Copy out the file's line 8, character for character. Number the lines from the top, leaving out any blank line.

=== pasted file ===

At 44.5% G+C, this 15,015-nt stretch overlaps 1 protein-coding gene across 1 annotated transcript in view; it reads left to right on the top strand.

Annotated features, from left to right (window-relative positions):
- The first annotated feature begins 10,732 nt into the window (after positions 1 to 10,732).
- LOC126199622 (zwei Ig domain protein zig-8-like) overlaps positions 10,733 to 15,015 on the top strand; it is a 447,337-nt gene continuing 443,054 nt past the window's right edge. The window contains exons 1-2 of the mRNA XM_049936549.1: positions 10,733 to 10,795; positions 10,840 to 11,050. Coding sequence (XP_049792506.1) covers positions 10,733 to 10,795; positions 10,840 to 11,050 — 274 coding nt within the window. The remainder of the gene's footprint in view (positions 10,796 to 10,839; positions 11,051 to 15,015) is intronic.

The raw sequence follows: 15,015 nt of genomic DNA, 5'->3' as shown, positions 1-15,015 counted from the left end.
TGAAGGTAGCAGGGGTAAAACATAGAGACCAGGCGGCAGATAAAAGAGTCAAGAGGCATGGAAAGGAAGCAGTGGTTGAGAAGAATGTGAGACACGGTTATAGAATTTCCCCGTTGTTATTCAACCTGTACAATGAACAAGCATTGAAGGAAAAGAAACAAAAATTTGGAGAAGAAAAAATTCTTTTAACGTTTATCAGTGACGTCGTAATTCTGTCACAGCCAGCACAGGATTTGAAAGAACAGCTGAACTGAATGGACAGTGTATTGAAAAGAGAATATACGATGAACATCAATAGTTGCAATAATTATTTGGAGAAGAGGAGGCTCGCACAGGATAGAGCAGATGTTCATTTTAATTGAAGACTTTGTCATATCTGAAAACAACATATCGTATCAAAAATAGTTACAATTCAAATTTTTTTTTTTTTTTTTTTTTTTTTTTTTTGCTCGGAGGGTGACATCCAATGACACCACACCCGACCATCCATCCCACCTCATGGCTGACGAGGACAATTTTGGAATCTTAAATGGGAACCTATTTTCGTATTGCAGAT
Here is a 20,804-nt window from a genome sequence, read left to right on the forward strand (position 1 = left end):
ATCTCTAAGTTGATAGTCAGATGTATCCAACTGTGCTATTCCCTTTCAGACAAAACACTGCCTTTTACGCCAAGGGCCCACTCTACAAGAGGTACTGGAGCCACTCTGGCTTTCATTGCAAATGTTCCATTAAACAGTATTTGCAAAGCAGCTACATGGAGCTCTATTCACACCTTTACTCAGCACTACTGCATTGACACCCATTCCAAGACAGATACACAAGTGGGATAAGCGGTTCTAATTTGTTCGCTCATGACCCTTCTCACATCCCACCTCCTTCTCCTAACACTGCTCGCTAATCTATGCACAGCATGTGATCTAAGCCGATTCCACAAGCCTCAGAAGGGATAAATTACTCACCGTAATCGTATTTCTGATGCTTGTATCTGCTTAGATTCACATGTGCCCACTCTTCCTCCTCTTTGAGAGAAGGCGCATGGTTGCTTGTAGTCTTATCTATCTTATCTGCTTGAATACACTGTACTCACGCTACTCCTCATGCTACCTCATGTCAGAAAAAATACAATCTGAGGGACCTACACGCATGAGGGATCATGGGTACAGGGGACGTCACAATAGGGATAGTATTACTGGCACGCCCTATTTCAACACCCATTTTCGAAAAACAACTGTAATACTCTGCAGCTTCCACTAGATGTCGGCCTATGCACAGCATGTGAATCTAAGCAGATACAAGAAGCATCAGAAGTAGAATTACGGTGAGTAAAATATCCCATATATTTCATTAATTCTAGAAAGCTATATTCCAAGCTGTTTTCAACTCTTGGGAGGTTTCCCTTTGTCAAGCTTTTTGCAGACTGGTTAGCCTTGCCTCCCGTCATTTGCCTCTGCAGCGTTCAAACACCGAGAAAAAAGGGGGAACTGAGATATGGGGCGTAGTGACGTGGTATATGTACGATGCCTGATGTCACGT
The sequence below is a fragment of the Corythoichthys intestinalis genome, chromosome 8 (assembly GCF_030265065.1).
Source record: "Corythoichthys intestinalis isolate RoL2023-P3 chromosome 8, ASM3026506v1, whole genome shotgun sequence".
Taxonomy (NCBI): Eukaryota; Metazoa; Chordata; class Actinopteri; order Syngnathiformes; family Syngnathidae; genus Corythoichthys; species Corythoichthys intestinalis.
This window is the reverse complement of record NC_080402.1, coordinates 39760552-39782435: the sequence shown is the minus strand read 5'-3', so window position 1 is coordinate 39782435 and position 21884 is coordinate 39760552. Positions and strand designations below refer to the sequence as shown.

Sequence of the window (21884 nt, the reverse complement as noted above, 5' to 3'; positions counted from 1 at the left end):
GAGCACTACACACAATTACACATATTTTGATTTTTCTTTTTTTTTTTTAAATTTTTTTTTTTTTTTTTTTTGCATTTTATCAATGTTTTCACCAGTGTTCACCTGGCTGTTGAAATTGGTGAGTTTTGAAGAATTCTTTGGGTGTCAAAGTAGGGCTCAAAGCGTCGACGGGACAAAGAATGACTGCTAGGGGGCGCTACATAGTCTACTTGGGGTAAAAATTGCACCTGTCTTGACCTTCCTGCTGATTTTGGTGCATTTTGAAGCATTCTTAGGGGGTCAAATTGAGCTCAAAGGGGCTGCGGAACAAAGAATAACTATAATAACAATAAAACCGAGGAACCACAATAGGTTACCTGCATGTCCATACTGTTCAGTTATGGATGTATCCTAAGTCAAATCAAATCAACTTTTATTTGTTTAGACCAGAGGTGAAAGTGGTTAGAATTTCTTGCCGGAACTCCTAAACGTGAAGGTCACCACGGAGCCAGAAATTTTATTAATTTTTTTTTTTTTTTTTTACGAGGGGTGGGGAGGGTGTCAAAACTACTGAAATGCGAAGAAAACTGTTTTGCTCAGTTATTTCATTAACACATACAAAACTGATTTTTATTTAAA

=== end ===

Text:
ATCTCTAAGTTGATAGTCAGATGTATCCAACTGTGCTATTCCCTTTCAGACAAAACACTGCCTTTTACGCCAAGGGCCCACTCTACAAGAGGTACTGGAGCCACTCTGGCTTTCATTGCAAATGTTCCATTAAACAGTATTTGCAAAGCAGCTACATGGAGCTCTATTCACACCTTTACTCAGCACTACTGCATTGACACCCATTCCAAGACAGATACACAAGTGGGATAAGCGGTTCTAATTTGTTCGCTCATGACCCTTCTCACATCCCACCTCCTTCTCCTAACACTGCTCGCTAATCTATGCACAGCATGTGATCTAAGCCGATTCCACAAGCCTCAGAAGGGATAAATTACTCACCGTAATCGTATTTCTGATGCTTGTATCTGCTTAGATTCACATGTGCCCACTCTTCCTCCTCTTTGAGAGAAGGCGCATGGTTGCTTGTAGTCTTATCTATCTTATCTGCTTGAATACACTGTACTCACGCTACTCCTCATGCTACCTCATGTCAGAAAAAATACAATCTGAGGGACCTACACGCATGAGGGATCATGGGTACAGGGGACGTCACAATAGGGATAGTATTACTGGCACGCCCTATTTCAACACCCATTTTCGAAAAACAACTGTAATACTCTGCAGCTTCCACTAGATGTCGGCCTATGCACAGCATGTGAATCTAAGCAGATACAAGAAGCATCAGAAGTAGAATTACGGTGAGTAAAATATCCCATATATTTCATTAATTCTAGAAAGCTATATTCCAAGCTGTTTTCAACTCTTGGGAGGTTTCCCTTTGTCAAGCTTTTTGCAGACTGGTTAGCCTTGCCTCCCGTCATTTGCCTCTGCAGCGTTCAAACACCGAGAAAAAAGGGGGAACTGAGATATGGGGCGTAGTGACGTGGTATATGTACGATGCCTGATGTCACGT